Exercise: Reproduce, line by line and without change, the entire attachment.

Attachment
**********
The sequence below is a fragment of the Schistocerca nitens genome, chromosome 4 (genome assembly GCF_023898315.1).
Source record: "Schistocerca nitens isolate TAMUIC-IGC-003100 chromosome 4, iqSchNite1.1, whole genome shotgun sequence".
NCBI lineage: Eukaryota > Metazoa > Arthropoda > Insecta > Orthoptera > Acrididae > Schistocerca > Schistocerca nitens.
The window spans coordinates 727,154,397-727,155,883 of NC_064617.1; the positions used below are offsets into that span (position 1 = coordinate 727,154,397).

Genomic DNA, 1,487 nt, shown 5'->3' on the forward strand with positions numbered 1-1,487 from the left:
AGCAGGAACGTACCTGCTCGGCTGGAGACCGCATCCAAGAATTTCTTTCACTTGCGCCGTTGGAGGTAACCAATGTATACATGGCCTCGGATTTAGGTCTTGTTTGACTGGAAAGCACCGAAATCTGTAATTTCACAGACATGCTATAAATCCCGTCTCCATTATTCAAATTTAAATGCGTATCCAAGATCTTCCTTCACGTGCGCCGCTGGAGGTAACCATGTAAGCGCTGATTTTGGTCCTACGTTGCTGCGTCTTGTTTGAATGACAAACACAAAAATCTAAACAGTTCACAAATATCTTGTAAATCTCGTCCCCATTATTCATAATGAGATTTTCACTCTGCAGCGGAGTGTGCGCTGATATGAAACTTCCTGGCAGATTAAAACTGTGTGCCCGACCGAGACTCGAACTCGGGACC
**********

The sequence below is a fragment of the Schistocerca nitens genome, chromosome 4 (genome assembly GCF_023898315.1).
Source record: "Schistocerca nitens isolate TAMUIC-IGC-003100 chromosome 4, iqSchNite1.1, whole genome shotgun sequence".
NCBI lineage: Eukaryota > Metazoa > Arthropoda > Insecta > Orthoptera > Acrididae > Schistocerca > Schistocerca nitens.
The window spans coordinates 727,154,397-727,155,883 of NC_064617.1; the positions used below are offsets into that span (position 1 = coordinate 727,154,397).

Genomic DNA, 1,487 nt, shown 5'->3' on the forward strand with positions numbered 1-1,487 from the left:
AGCAGGAACGTACCTGCTCGGCTGGAGACCGCATCCAAGAATTTCTTTCACTTGCGCCGTTGGAGGTAACCAATGTATACATGGCCTCGGATTTAGGTCTTGTTTGACTGGAAAGCACCGAAATCTGTAATTTCACAGACATGCTATAAATCCCGTCTCCATTATTCAAATTTAAATGCGTATCCAAGATCTTCCTTCACGTGCGCCGCTGGAGGTAACCATGTAAGCGCTGATTTTGGTCCTACGTTGCTGCGTCTTGTTTGAATGACAAACACAAAAATCTAAACAGTTCACAAATATCTTGTAAATCTCGTCCCCATTATTCATAATGAGATTTTCACTCTGCAGCGGAGTGTGCGCTGATATGAAACTTCCTGGCAGATTAAAACTGTGTGCCCGACCGAGACTCGAACTCGGGACC